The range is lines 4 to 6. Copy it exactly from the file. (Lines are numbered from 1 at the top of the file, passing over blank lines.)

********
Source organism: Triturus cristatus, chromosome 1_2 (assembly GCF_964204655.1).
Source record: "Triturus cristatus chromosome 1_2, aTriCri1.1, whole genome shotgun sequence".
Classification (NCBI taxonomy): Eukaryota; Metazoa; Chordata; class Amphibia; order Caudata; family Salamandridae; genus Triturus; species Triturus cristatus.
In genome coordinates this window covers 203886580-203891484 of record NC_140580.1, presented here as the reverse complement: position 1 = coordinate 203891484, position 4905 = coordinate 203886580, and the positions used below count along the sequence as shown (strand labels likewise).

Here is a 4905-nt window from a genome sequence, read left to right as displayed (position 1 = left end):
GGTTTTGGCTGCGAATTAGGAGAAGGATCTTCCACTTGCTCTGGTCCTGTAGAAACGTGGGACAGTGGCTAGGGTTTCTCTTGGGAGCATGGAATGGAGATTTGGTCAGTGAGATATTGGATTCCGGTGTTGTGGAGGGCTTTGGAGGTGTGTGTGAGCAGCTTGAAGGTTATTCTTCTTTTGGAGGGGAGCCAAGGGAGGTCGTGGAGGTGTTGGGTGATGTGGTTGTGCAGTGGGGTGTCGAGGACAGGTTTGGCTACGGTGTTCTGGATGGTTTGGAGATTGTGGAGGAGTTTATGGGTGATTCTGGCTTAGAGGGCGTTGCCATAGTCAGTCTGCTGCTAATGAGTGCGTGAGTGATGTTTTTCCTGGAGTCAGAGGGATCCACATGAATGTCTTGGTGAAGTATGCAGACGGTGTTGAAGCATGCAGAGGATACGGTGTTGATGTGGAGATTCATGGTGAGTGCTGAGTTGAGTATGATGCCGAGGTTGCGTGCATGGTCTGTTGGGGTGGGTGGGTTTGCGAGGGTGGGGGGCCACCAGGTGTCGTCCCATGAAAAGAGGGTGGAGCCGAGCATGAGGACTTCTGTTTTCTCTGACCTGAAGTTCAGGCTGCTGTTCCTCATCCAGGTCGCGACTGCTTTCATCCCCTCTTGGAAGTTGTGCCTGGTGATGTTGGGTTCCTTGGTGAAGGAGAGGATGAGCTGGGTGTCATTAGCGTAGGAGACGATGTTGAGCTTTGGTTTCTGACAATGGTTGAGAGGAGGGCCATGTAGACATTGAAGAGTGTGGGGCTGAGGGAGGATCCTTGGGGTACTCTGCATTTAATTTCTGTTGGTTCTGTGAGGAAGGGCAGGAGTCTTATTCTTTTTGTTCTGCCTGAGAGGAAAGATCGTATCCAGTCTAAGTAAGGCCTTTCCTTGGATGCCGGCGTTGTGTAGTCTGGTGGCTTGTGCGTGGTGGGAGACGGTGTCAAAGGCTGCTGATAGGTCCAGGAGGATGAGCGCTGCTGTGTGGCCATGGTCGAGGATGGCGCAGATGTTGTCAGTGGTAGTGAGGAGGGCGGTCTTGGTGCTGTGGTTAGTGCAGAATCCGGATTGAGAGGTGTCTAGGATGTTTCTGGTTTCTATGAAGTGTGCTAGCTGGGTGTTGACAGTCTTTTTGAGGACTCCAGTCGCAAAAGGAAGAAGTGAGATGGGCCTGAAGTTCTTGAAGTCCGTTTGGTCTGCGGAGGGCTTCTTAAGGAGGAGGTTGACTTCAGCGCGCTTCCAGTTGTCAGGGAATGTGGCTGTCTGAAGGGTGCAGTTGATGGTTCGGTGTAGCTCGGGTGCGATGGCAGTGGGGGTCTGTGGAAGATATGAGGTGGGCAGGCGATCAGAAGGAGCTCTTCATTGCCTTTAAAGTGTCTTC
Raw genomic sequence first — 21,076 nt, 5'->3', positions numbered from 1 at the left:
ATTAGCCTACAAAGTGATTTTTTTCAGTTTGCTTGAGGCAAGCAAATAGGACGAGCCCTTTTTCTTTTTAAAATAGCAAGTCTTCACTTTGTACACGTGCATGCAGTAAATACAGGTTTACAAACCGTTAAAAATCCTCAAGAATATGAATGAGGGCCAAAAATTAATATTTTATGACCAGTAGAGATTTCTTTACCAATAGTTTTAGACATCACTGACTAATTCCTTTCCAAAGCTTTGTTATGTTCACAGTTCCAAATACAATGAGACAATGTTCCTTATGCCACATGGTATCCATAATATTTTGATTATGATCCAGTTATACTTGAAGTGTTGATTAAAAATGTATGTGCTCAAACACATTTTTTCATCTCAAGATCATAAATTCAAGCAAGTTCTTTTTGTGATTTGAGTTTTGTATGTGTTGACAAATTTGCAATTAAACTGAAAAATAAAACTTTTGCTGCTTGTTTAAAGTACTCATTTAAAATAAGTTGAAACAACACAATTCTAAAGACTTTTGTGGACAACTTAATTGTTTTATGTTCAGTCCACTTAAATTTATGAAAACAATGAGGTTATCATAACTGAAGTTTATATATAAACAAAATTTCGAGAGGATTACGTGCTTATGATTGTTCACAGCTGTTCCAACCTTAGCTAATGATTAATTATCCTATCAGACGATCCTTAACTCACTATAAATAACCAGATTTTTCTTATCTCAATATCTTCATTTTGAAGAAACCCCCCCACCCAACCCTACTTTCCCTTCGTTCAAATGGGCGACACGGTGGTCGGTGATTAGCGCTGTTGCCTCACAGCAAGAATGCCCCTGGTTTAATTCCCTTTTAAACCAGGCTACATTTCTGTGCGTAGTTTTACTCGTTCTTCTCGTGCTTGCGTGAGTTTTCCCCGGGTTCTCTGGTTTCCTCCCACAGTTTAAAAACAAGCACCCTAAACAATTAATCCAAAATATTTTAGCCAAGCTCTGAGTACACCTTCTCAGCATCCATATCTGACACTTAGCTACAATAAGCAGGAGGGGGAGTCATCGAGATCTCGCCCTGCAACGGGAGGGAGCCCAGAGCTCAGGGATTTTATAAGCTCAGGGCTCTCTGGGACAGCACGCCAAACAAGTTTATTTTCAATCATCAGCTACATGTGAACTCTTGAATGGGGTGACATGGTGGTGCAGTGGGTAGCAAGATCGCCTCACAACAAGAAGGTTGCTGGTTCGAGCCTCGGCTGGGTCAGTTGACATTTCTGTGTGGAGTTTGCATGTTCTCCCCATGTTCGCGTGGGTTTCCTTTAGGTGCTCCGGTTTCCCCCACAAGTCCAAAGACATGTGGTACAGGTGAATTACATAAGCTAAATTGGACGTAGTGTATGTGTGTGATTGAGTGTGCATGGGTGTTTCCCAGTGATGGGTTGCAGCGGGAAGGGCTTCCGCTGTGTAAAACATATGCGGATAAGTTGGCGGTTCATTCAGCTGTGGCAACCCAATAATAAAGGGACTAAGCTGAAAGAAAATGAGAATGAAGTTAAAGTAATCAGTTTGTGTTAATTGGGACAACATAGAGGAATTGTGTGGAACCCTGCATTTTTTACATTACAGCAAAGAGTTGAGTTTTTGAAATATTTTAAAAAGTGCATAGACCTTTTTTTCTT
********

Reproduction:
In genome coordinates this window covers 203886580-203891484 of record NC_140580.1, presented here as the reverse complement: position 1 = coordinate 203891484, position 4905 = coordinate 203886580, and the positions used below count along the sequence as shown (strand labels likewise).

Here is a 4905-nt window from a genome sequence, read left to right as displayed (position 1 = left end):
GGTTTTGGCTGCGAATTAGGAGAAGGATCTTCCACTTGCTCTGGTCCTGTAGAAACGTGGGACAGTGGCTAGGGTTTCTCTTGGGAGCATGGAATGGAGATTTGGTCAGTGAGATATTGGATTCCGGTGTTGTGGAGGGCTTTGGAGGTGTGTGTGAGCAGCTTGAAGGTTATTCTTCTTTTGGAGGGGAGCCAAGGGAGGTCGTGGAGGTGTTGGGTGATGTGGTTGTGCAGTGGGGTGTCGAGGACAGGTTTGGCTACGGTGTTCTGGATGGTTTGGAGATTGTGGAGGAGTTTATGGGTGATTCTGGCTTAGAGGGCGTTGCCATAGTCAGTCTGCTGCTAATGAGTGCGTGAGTGATGTTTTTCCTGGAGTCAGAGGGATCCACATGAATGTCTTGGTGAAGTATGCAGACGGTGTTGAAGCATGCAGAGGATACGGTGTTGATGTGGAGATTCATGGTGAGTGCTGAGTTGAGTATGATGCCGAGGTTGCGTGCATGGTCTGTTGGGGTGGGTGGGTTTGCGAGGGTGGGGGGCCACCAGGTGTCGTCCCATGAAAAGAGGGTGGAGCCGAGCATGAGGACTTCTGTTTTCTCTGACCTGAAGTTCAGGCTGCTGTTCCTCATCCAGGTCGCGACTGCTTTCATCCCCTCTTGGAAGTTGTGCCTGGTGATGTTGGGTTCCTTGGTGAAGGAGAGGATGAGCTGGGTGTCATTAGCGTAGGAGACGATGTTGAGCTTTGGTTTCTGACAATGGTTGAGAGGAGGGCCATGTAGACATTGAAGAGTGTGGGGCTGAGGGAGGATCCTTGGGGTACTCTGCATTTAATTTCTGTTGGTTCTGTGAGGAAGGGCAGGAGTCTTATTCTTTTTGTTCTGCCTGAGAGGAAAGATCGTATCCAGTCTAAGTAAGGCCTTTCCTTGGATGCCGGCGTTGTGTAGTCTGGTGGCTTGTGCGTGGTGGGAGACGGTGTCAAAGGCTGCTGATAGGTCCAGGAGGATGAGCGCTGCTGTGTGGCCATGGTCGAGGATGGCGCAGATGTTGTCAGTGGTAGTGAGGAGGGCGGTCTTGGTGCTGTGGTTAGTGCAGAATCCGGATTGAGAGGTGTCTAGGATGTTTCTGGTTTCTATGAAGTGTGCTAGCTGGGTGTTGACAGTCTTTTTGAGGACTCCAGTCGCAAAAGGAAGAAGTGAGATGGGCCTGAAGTTCTTGAAGTCCGTTTGGTCTGCGGAGGGCTTCTTAAGGAGGAGGTTGACTTCAGCGCGCTTCCAGTTGTCAGGGAATGTGGCTGTCTGAAGGGTGCAGTTGATGGTTCGGTGTAGCTCGGGTGCGATGGCAGTGGGGGTCTGTGGAAGATATGAGGTGGGCAGGCGATCAGAAGGAGCTCTTCATTGCCTTTAAAGTGTCTTC